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Death toll soars after Taiwan earthquake

At least nine people died and more than 900 were injured after a 7.4 magnitude earthquake struck eastern Taiwan early Wednesday, destroying buildings and triggering tsunami warnings in the region.

Three of the dead were hikers crushed by a rock in mountainous Hualien County, information released by Taipei’s emergency operations center showed.

The earthquake occurred shortly before 8 a.m. local time, and the United States Geological Survey (USGS) placed the epicenter 18 km south of the city of Hualien, Taiwan, at a depth of 34.8km.

The first earthquake was felt across Taiwan, with AFP journalists in Pingtung County, south of Taipei, reporting strong shaking sensations.

Aftershocks, including another magnitude 6.5 quake near Hualien, were also felt in Taipei.

Sequences and images from Asian territory show varying degrees of destruction.

Some show large, half-collapsed buildings in Hualien, near the epicenter, with severe damage, while another shows a violently shaking bridge.

Local media reported that people remained trapped in buildings, while 934 people were injured. The death toll currently stands at nine.

Authorities also confirmed that 70 people are stranded in two separate rock quarries.

Harrowing images circulating online show numerous large landslides believed to have caused chaos in Xiulin, off Taiwan’s east coast.

“I wanted to run away, but I wasn’t dressed. It was so strong,” Kelvin Hwang, a guest at a hotel in downtown Hualien who was seeking shelter in the elevator lobby on the ninth floor, told AFP.

Authorities said the earthquake was the strongest felt on the island in decades.

“The earthquake is close to the earth and shallow. It is felt everywhere in Taiwan and the offshore islands,” said Wu Chien-fu, director of the seismology center of the Central Meteorological Administration in Taipei.

“It’s the strongest in 25 years since the (1999) earthquake.”

A Chinese teacher in Taipei said her class was disrupted by the frightening rumble.

“I was panicked. I felt like scary things were going to happen again, because I lived through 1999, so I know how scary it can be,” Stacy Liu told Al Jazeera.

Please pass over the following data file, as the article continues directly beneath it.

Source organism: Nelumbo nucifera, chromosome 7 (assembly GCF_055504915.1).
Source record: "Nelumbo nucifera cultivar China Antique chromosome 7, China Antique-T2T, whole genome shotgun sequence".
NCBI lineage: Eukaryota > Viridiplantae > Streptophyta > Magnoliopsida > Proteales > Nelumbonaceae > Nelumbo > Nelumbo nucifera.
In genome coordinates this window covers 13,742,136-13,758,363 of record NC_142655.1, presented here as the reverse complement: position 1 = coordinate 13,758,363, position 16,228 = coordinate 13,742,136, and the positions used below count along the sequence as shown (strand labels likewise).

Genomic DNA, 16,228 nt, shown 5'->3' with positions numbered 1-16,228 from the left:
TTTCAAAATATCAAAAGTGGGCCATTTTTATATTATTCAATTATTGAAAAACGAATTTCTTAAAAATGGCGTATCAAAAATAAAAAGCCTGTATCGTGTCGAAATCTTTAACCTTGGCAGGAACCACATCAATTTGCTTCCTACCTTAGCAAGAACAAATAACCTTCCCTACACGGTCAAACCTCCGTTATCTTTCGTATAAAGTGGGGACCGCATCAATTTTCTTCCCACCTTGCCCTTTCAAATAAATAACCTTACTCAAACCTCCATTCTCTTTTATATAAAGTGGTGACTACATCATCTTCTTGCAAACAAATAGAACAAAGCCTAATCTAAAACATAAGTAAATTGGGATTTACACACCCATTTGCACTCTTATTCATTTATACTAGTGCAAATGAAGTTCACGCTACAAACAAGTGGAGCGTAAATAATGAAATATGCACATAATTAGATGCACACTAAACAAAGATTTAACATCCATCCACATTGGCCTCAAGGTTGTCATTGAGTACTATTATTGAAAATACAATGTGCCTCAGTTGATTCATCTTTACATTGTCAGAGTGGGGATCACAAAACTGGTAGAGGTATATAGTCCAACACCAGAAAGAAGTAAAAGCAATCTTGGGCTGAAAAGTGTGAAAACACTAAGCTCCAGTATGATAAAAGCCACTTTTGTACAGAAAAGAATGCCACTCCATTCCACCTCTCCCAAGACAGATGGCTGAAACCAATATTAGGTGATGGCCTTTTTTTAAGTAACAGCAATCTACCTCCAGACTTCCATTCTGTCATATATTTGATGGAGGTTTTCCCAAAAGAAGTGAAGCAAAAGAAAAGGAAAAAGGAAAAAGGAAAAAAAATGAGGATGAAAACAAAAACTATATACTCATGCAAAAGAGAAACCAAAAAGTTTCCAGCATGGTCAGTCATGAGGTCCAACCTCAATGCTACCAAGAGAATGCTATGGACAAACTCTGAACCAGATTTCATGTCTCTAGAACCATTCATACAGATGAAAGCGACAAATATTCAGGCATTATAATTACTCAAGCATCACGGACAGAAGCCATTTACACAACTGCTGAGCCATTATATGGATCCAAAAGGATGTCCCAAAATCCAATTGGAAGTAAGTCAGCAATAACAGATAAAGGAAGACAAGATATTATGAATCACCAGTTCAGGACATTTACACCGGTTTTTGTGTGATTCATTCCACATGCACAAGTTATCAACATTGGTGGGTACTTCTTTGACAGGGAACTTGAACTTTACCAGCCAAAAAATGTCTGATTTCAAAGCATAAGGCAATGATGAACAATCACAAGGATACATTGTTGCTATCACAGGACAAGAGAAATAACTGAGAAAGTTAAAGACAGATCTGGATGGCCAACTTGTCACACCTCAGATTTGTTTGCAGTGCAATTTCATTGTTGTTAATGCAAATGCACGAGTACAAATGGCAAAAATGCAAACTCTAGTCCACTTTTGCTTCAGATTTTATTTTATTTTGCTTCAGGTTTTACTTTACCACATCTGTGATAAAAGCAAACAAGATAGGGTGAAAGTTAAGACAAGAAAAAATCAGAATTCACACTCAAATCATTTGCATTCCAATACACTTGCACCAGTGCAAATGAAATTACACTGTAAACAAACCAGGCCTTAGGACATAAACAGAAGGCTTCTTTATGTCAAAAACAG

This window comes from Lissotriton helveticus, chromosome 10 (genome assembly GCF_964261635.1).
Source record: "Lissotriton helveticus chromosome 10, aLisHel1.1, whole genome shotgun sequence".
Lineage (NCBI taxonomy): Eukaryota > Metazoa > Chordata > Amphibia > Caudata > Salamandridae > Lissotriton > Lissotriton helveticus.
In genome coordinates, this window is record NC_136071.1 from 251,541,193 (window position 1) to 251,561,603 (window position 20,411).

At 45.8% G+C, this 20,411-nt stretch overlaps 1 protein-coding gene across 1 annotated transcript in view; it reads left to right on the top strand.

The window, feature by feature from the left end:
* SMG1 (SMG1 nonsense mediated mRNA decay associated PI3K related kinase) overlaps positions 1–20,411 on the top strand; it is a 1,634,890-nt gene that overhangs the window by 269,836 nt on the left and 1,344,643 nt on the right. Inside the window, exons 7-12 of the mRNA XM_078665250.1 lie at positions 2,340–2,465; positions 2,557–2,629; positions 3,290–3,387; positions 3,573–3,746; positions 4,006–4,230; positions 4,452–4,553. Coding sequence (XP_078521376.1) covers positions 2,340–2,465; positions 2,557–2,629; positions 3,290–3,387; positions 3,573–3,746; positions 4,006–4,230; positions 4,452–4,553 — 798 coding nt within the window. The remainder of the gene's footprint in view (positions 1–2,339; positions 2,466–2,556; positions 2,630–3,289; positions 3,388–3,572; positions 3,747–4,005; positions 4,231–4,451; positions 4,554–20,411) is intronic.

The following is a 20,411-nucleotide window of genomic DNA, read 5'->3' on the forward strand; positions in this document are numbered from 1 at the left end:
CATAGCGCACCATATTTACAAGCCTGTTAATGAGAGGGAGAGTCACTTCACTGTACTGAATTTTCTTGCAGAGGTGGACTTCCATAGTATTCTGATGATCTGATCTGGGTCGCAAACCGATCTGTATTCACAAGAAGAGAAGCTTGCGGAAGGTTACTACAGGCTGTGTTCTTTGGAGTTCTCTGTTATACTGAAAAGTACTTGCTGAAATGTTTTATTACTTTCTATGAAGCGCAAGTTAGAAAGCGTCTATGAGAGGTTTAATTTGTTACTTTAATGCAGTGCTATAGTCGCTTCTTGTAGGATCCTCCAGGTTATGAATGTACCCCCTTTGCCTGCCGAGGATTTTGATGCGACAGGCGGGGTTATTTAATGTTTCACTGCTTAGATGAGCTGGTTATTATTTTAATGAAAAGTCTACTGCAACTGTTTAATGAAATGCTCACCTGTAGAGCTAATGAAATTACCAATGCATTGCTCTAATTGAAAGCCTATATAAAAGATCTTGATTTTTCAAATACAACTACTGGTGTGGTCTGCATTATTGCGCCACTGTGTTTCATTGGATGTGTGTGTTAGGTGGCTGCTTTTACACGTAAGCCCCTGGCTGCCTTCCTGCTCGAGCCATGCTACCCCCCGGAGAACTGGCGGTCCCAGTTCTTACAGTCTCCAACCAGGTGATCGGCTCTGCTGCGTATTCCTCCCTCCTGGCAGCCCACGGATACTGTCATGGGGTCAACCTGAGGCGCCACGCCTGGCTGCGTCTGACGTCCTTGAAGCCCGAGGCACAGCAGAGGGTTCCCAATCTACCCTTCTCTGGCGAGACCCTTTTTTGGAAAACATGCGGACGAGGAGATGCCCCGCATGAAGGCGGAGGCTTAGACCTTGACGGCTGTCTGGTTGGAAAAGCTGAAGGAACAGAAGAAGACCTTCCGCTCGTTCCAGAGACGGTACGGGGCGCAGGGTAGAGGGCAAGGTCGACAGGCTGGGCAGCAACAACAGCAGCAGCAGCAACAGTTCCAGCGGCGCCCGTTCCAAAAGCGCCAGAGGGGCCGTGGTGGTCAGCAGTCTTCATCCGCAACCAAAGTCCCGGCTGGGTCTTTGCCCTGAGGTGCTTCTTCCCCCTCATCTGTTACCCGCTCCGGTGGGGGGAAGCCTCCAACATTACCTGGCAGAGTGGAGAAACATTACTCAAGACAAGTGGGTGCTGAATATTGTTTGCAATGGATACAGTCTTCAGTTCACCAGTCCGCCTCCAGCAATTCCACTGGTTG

“I would take the helmets off, get our guinea pigs ready, and put water and snacks under the table in case something crazy happened.”

A 7.6 magnitude earthquake struck Taiwan in September 1999, killing around 2,400 people, making it the deadliest natural disaster in the island’s history.

Wu warned that authorities do not rule out that “there will be earthquakes with a magnitude of 6.5 to 7 in three days, which will occur relatively close to the earth.”

“The public should pay attention to relevant warnings and messages and prepare for evacuation in the event of an earthquake. »

Netblocks, a global cybersecurity watchdog, noted that swaths of the country had been taken offline.

“Internet outages were recorded in parts of Taiwan after a 7.4 magnitude earthquake,” the company said, adding that it had not observed any problems with the country’s nuclear reactors.

The country’s electricity operator, Taipower, said more than 87,000 people were without power.

Japan, Philippines and China affected

Japan, the Philippines, Taiwan and China were all officially listed as affected by the disaster.

Japanese and Philippine authorities quickly issued tsunami warnings, but the Pacific Tsunami Warning Center has since said the tsunami threat from the Taiwan earthquake “has now passed.”

The Philippine Seismology Agency warned residents in some coastal areas to evacuate to higher ground.

Residents in parts of the Philippines have been warned of “strong tsunami waves” and asked to evacuate coastal areas following the earthquake that hit neighboring Taiwan.

“Residents in coastal areas of the following provinces are strongly advised to immediately evacuate to higher areas or move further inland,” the national seismology institute said in an advisory.

Coastal areas of 23 provinces from north to south of the archipelago, except the capital Manila, “are expected to experience strong tsunami waves”, based on tsunami wave models, he added .

The first tsunami waves were expected this afternoon, but “they may not be the largest, and these waves could last for hours.”

“Boat owners in ports, estuaries or shallow coastal waters of the above-mentioned provinces should secure their boats and move away from the waterfront,” the statement said.

“Vessels already at sea during this period should remain offshore in deep waters until further notice.”

Tsunami warnings for Japan’s southern islands were issued shortly after the quake, but have since been downgraded.

“Clear out!” “, we read Wednesday morning on the Japanese national television channel NHK.

“The tsunami is coming. Please evacuate immediately,” an NHK presenter also said, according to AFP.

“Don’t stop. Don’t go back.

Isolated Japanese islands near Taiwan, including the island of Miyakojima, were initially expected to experience tsunami waves of up to three meters.

Flights were also suspended at Okinawa’s main airport in southern Japan.

Operations at Naha Airport were suspended from 9:25 a.m. local time shortly after the earthquake as a precautionary measure.

A Transport Ministry official stationed at the airport told AFP: “Incoming flights must be diverted.”

Chinese state media reported that the quake was felt as far away as Fujian province.

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